Since their 2003 debut album Fever to Tell, Yeah Yeah Yeahs have been carving out a formidable – albeit niche – position within the art-punk rock canon, largely propelled by the powerfully magnetic presence of lead singer Karen O; surely the most credible female figure in rock, Alison Mosshart aside. Up until now, their greatest strength (thanks to O) has always been live performance, an endeavour at which they remain unrivalled by a wide margin.
It’s Blitz! takes a new direction. It isn’t necessarily a better album than Fever to Tell, or 2006’s Show Your Bones, but it’s certainly more… studio-y. Their previous output succeeded not only thanks to superbly put together riffs and vocals, but also in its ability to suggest something else; some untold potential that couldn’t be captured on a recording: you knew however great it sounded, it would always be way greater in a dingy 300-capacity venue.
Opening track Zero contains all of the frenetic energy one might expect from a Yeah Yeah Yeahs record, but the tempo and aesthetic qualities of the album gradually morph into less familiar ones. The punk feel has been eschewed in favour of a more disco-esque electro one – there are hints of Radiohead’s In Rainbows, Blondie’s Heart of Glass, and frequent collaborator of Karen O, Squeak E. Clean, which is all very well, except that it leaves a distinct deficit of aforementioned untold potential – and it’s not clear one way or the other whether the trade-off has been a worthwhile one.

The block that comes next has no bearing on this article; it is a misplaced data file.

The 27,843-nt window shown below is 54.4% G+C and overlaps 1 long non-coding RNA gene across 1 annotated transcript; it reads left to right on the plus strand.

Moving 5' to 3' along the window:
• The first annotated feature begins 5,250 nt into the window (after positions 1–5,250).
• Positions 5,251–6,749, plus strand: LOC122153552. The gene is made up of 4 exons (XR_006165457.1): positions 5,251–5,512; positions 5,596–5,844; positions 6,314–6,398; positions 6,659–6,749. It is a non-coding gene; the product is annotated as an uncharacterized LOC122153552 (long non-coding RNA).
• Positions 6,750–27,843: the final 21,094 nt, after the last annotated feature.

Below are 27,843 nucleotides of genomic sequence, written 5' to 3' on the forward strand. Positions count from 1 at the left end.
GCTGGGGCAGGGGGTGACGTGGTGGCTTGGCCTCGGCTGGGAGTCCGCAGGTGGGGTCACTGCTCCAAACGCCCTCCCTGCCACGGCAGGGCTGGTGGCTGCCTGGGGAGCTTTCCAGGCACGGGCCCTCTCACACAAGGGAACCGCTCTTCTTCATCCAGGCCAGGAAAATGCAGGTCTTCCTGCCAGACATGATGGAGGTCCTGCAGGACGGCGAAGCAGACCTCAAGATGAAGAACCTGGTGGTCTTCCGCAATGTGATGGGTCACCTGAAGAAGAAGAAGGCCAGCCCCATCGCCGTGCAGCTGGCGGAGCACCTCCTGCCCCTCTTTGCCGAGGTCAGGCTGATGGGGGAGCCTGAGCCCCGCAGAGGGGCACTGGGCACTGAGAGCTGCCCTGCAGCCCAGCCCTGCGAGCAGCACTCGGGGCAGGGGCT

The undeniable highpoint of the album – Heads Will Roll – comes rather early on, and the anthem-y, Arcade Fire-esque nonsense of both Runaway and the intro to Skeleton is mildly irritating, but there is still enough of the angry New York spirit that has come to typify O’s performances for It’s Blitz! to feel worthy of being a Yeah Yeah Yeahs album.